Public Relating

November 1, 2002
Wayne Koberstein
Wayne Koberstein

Wayne Koberstein, a 25-year veteran of the publishing industry, is editor-in-chief of Pharmaceutical Executive magazine. In 14 years as PE's Editor, he has overseen the emergence of the magazine as the leading business and marketing publication for the global pharma industry. He has interviewed and profiled more than 150 top executives in pharmaceutical companies, as well as major regulatory and healthcare leaders, around the world. Wayne has also directed the launch of numerous supplements and other ancillary business for the publication.

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PR is more than free ink. It is even more than good free ink.

PR is more than free ink. It is even more than good free ink.

Having two editors with a public-relations background on Pharm Exec has boosted the height and depth of our in-house PR awareness. PR gives the magazine a new lens for viewing the industry that we cover and serve. It blends well with the evolution of marketing inside pharma companies, because it begins with the assumption that peoples' perceptions constitute a major portion of market reality.

Sales deals in fantasy-or, to be fair, in perception leading to a purchasing decision. PR and marketing deal first in reality, the hard stuff of customer and constituency relationships over time; then, with influencing perceptions in that reality.

When you wish to earn the greatest returns from long-term relationships, rather than press for the quick close, gathering information becomes at least as important as disseminating it. So, if you want to improve your relations with the public, start with your eyes and ears. Work on your understanding before composing your message.

Companies have just begun to employ public relations more prominently to support corporate and product branding. Thus, they have a chance to avoid bad PR habits and create good ones. Effective PR places listening before speaking-learning before capturing ink. It's okay to preach to the choir, as long as you realize the choir is tiny compared to the congregation.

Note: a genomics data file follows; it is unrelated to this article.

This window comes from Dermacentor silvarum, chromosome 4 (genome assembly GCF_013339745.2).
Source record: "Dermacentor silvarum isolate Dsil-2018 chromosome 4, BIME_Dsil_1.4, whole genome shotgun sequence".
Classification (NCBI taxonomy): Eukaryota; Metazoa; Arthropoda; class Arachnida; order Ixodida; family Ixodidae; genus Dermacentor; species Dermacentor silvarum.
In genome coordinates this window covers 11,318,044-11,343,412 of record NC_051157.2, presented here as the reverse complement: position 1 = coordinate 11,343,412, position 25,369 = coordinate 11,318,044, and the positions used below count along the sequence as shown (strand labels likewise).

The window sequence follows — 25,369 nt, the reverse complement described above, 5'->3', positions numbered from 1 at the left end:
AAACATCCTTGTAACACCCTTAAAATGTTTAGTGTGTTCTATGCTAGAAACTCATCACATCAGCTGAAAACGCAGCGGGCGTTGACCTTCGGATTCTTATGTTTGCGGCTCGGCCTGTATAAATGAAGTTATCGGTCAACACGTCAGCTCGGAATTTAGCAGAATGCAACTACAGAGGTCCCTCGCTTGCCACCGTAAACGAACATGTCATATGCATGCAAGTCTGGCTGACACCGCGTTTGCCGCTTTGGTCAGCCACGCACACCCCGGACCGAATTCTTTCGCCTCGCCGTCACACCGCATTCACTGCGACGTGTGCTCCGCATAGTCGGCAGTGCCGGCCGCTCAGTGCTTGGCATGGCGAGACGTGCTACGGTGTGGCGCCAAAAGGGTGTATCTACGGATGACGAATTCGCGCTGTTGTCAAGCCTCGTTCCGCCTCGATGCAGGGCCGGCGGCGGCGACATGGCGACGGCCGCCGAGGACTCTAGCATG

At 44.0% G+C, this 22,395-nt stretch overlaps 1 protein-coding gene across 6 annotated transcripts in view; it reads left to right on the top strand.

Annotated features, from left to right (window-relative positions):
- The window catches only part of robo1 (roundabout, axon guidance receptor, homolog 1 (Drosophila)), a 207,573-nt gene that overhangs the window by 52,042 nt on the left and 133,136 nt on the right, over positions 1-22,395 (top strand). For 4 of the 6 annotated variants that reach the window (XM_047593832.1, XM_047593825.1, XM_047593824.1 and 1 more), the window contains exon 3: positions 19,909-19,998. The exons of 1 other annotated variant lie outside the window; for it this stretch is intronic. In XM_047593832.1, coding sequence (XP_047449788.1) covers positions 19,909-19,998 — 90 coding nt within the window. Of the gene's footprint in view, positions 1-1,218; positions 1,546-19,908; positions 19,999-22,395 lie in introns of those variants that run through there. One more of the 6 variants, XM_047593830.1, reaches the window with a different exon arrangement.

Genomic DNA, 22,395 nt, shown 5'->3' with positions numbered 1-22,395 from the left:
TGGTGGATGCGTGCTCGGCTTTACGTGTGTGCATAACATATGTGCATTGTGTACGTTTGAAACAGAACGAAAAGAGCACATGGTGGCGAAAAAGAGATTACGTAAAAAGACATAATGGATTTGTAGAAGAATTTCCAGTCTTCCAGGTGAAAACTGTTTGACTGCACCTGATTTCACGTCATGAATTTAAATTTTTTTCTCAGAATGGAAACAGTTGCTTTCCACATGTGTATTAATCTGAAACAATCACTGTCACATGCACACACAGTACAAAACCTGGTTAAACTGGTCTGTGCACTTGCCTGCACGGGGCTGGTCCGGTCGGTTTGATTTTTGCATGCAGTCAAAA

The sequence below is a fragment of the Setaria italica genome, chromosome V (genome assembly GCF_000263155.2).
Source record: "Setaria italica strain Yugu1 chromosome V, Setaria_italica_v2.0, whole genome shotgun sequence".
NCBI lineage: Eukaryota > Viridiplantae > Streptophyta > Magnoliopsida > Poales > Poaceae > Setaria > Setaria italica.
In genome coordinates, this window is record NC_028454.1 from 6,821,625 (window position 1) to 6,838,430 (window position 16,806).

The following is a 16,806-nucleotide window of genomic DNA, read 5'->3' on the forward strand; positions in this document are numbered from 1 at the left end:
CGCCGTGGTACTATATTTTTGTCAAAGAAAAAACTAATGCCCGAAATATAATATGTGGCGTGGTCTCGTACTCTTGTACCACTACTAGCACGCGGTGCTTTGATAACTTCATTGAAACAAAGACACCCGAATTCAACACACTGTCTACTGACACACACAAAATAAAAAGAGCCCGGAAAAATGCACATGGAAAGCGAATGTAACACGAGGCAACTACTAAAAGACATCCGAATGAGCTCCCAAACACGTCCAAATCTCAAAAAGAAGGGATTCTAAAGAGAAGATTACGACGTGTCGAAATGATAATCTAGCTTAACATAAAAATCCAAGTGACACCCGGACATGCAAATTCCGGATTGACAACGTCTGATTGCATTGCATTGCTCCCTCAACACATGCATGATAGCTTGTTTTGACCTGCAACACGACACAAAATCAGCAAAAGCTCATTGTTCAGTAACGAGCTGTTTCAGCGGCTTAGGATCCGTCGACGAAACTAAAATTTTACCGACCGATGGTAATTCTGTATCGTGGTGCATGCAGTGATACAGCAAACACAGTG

Active listening makes excellent sense at all levels of pharma's public involvement, but it still begs for widespread use. Most companies appear afraid of the possible consequences. One especially fearful consequence might be the need to listen even to one's critics.

When you open yourself up to listening to the public, you must be prepared to hear things you don't like. How should a company and its people process such information? Coldly, but compassionately, like everyone's dream therapist-or perhaps like one of the company's own scientists, with constructive objectivity toward the data.

Politics provides a useful lesson here. Conventional industry wisdom holds that the only way to silence critics is to defeat them soundly in some ultimate public debate. So, PhRMA spends millions funding friendly politicians and "grass-roots" advocates with a conservative, pro-industry agenda. It buys expensive air time "telling the industry's story" with emotional appeals about research and innovation. But it shows little evidence of trying to understand the essential interests of people who don't always see the world from the industry's point of view. Thus political victories ring hollow to the vast population pharma needs to convert.

Public opposition to the industry will not disappear with a Republican majority in the US Congress, nor with a conservative government anywhere. Industry's union with, not victory over, its critics among major constituencies offers its only route to a better public image. That demands a sweeping cultural change-yes, ultimately in society at large, but foremost, internally among the industry's movers and shakers.

It's time that pharma marketing and PR professionals unite to help create new perceptions outside the industry, based primarily on a new reality inside. In parallel, industry insiders from top to bottom on the corporate ladder must become PR-wise in the best sense-good listeners, even to the harshest words from the public outsiders.